Image joined forces with Kino Video to give us this triumph of a film on DVD. The print they used has been kicked around for so long that it's showing its age badly. The print has lost a lot of color over the years - it's scratched and riddled with white density and dirt. A mess of edge enhanced shimmer plagues the video. But, I have to say, this is the only way I've seen this film and I think this may be the best we're going to get it. As a Russian/Japanese co-production, it's already screwed from the start. Neither country is well known for the preservation of its films, so God only knows how awful this film might be in terms of the negative's survival. The soundtrack, on the other hand, is pretty bad off. Presented in Dolby Digital mono, the track supplies the necessary dialogue and sound effects, and that's it. There's a horrible hiss layered under the track that, once you hear it, you won't stop hearing. That's a shame, because this is a really, really, great piece of cinema. But, given all the source issues, Image did the best they could.
There are no extras here aside from the American theatrical release trailer. And that's understandable, given the film's running time of 140 minutes. I don't see Image going two-disc for this film, although if they were to try, this would have been a worthy film to do so.
You can't fault the Academy for making this the Best Foreign Language Film of 1975, can you? Remarkable in every possible way, Dersu Uzala is a movie every film fan should have seen and every DVD fan should own. It may not be in the best possible quality, but for now, this may be the only way we get to see it. Hopefully, this is one earmarked for a restoration in the future. But I'll take it on DVD now anyway.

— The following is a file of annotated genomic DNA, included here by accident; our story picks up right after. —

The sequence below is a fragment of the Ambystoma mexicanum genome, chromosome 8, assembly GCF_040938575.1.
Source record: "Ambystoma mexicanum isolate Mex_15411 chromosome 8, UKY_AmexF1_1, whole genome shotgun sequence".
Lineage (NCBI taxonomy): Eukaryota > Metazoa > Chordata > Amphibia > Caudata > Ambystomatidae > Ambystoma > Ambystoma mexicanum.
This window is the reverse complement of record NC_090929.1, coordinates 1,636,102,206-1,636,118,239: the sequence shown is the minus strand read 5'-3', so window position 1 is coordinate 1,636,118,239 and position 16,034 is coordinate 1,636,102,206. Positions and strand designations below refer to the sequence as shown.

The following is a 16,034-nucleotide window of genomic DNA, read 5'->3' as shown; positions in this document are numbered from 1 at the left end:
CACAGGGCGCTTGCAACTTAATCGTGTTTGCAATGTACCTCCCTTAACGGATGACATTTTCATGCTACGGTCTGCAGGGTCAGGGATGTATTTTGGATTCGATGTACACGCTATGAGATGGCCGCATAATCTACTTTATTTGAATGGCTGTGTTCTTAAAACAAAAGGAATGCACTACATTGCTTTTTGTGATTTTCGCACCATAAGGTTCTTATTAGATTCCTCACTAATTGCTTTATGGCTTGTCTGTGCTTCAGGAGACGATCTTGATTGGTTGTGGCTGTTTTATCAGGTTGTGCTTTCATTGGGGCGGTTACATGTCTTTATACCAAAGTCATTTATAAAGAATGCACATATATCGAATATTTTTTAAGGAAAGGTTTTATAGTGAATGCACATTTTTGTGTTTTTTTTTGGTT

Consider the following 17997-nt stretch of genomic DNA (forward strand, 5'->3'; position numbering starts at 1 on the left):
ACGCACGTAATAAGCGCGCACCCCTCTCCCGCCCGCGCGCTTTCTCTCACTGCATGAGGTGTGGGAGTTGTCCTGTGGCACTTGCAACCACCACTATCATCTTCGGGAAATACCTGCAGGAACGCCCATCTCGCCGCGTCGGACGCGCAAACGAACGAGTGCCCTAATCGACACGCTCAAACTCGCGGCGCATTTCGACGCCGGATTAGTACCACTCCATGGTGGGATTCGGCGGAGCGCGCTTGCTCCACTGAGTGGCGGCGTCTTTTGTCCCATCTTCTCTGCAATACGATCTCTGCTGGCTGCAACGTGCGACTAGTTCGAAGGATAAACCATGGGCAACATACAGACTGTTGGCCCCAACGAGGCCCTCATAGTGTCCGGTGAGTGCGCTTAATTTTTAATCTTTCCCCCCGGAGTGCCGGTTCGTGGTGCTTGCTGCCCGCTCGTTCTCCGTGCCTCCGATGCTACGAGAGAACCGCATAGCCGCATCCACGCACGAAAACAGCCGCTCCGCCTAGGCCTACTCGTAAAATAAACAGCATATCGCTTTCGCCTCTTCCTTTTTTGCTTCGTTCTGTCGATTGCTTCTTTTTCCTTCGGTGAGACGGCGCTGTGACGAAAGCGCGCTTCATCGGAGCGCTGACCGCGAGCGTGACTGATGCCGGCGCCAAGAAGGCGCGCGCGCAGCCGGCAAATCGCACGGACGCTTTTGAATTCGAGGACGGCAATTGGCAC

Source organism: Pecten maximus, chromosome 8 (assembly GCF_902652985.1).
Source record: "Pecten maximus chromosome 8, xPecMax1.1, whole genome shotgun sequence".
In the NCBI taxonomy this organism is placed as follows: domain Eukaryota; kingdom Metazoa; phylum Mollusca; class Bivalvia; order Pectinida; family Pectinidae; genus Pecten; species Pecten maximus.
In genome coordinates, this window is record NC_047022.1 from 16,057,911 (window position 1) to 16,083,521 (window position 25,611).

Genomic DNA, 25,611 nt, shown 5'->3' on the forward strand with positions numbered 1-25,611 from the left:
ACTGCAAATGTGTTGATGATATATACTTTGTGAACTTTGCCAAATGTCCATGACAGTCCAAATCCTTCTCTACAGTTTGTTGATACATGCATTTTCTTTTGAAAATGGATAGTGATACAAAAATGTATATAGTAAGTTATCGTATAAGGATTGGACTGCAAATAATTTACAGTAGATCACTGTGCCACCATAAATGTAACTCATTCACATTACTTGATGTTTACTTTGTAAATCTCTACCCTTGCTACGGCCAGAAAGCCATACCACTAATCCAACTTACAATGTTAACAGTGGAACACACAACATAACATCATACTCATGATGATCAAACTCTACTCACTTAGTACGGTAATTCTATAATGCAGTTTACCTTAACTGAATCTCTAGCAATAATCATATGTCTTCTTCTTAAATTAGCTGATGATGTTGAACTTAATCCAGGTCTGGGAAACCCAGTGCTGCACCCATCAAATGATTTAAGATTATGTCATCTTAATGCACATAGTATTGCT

During an unusual chapter in the career of director Akira Kurosawa (Rashomon), the filmmaker went to Russia because he found working in his native Japan to be too difficult. The result was this striking 1975 near-epic based on the turn-of-the-century autobiographical novels of a military explorer (Yuri Solomin) who met and befriended a Goldi man in Russia's unmapped forests. Kurosawa traces the evolution of a deep and abiding bond between the two men, one civilized in the usual sense, the other at home in the sub-zero Siberian woods. There's no question that Dersu Uzala (the film is named for the Goldi character, played by Maxim Munzuk) has the muscular, imaginative look of a large-canvas Soviet Mosfilm from the 1970s. But in its energy and insight it is absolutely Kurosawa, from its implicit fascination with the meeting of opposite worlds to certain moments of tranquility and visual splendor. But nothing looks like Kurosawa more than a magnificent action sequence in which the co-heroes fight against time and exhaustion to stay alive in a wicked snowstorm. For fans of the late legend, this is a Kurosawa not to be missed. --Tom Keogh